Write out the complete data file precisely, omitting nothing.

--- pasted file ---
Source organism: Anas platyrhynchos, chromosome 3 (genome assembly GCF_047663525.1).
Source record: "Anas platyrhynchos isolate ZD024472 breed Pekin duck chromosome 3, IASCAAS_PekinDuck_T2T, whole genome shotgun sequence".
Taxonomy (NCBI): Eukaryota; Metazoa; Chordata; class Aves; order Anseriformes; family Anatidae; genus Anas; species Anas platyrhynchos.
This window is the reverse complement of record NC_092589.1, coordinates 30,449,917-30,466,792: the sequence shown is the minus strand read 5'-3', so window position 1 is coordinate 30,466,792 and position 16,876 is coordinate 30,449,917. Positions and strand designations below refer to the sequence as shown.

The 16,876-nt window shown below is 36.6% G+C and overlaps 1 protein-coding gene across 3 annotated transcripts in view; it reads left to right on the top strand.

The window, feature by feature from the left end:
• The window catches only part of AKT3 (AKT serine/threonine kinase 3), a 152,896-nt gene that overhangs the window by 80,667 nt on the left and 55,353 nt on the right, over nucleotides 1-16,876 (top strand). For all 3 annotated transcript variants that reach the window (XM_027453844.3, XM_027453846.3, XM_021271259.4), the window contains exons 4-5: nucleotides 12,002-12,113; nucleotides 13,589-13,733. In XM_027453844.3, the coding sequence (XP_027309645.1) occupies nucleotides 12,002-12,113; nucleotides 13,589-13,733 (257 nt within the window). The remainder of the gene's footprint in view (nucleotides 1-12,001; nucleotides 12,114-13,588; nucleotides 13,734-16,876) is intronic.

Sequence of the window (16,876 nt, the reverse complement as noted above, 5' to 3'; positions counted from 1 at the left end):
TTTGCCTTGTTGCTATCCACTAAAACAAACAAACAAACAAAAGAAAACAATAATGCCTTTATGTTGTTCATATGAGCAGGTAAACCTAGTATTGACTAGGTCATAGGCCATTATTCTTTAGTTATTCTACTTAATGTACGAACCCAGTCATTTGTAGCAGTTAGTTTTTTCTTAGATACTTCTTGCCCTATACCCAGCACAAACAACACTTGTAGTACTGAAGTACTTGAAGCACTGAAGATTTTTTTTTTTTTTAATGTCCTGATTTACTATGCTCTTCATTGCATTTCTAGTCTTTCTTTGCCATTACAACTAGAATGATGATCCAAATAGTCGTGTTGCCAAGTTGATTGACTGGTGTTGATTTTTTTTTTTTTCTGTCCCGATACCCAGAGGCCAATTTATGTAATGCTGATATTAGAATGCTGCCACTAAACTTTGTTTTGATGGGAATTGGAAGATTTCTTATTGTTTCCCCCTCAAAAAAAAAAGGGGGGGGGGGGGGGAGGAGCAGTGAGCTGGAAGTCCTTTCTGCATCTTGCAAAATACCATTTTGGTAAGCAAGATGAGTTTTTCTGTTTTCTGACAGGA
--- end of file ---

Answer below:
Source organism: Anas platyrhynchos, chromosome 3 (genome assembly GCF_047663525.1).
Source record: "Anas platyrhynchos isolate ZD024472 breed Pekin duck chromosome 3, IASCAAS_PekinDuck_T2T, whole genome shotgun sequence".
Taxonomy (NCBI): Eukaryota; Metazoa; Chordata; class Aves; order Anseriformes; family Anatidae; genus Anas; species Anas platyrhynchos.
This window is the reverse complement of record NC_092589.1, coordinates 30,449,917-30,466,792: the sequence shown is the minus strand read 5'-3', so window position 1 is coordinate 30,466,792 and position 16,876 is coordinate 30,449,917. Positions and strand designations below refer to the sequence as shown.

The 16,876-nt window shown below is 36.6% G+C and overlaps 1 protein-coding gene across 3 annotated transcripts in view; it reads left to right on the top strand.

The window, feature by feature from the left end:
• The window catches only part of AKT3 (AKT serine/threonine kinase 3), a 152,896-nt gene that overhangs the window by 80,667 nt on the left and 55,353 nt on the right, over nucleotides 1-16,876 (top strand). For all 3 annotated transcript variants that reach the window (XM_027453844.3, XM_027453846.3, XM_021271259.4), the window contains exons 4-5: nucleotides 12,002-12,113; nucleotides 13,589-13,733. In XM_027453844.3, the coding sequence (XP_027309645.1) occupies nucleotides 12,002-12,113; nucleotides 13,589-13,733 (257 nt within the window). The remainder of the gene's footprint in view (nucleotides 1-12,001; nucleotides 12,114-13,588; nucleotides 13,734-16,876) is intronic.

Sequence of the window (16,876 nt, the reverse complement as noted above, 5' to 3'; positions counted from 1 at the left end):
TTTGCCTTGTTGCTATCCACTAAAACAAACAAACAAACAAAAGAAAACAATAATGCCTTTATGTTGTTCATATGAGCAGGTAAACCTAGTATTGACTAGGTCATAGGCCATTATTCTTTAGTTATTCTACTTAATGTACGAACCCAGTCATTTGTAGCAGTTAGTTTTTTCTTAGATACTTCTTGCCCTATACCCAGCACAAACAACACTTGTAGTACTGAAGTACTTGAAGCACTGAAGATTTTTTTTTTTTTTAATGTCCTGATTTACTATGCTCTTCATTGCATTTCTAGTCTTTCTTTGCCATTACAACTAGAATGATGATCCAAATAGTCGTGTTGCCAAGTTGATTGACTGGTGTTGATTTTTTTTTTTTTCTGTCCCGATACCCAGAGGCCAATTTATGTAATGCTGATATTAGAATGCTGCCACTAAACTTTGTTTTGATGGGAATTGGAAGATTTCTTATTGTTTCCCCCTCAAAAAAAAAAGGGGGGGGGGGGGGGAGGAGCAGTGAGCTGGAAGTCCTTTCTGCATCTTGCAAAATACCATTTTGGTAAGCAAGATGAGTTTTTCTGTTTTCTGACAGGA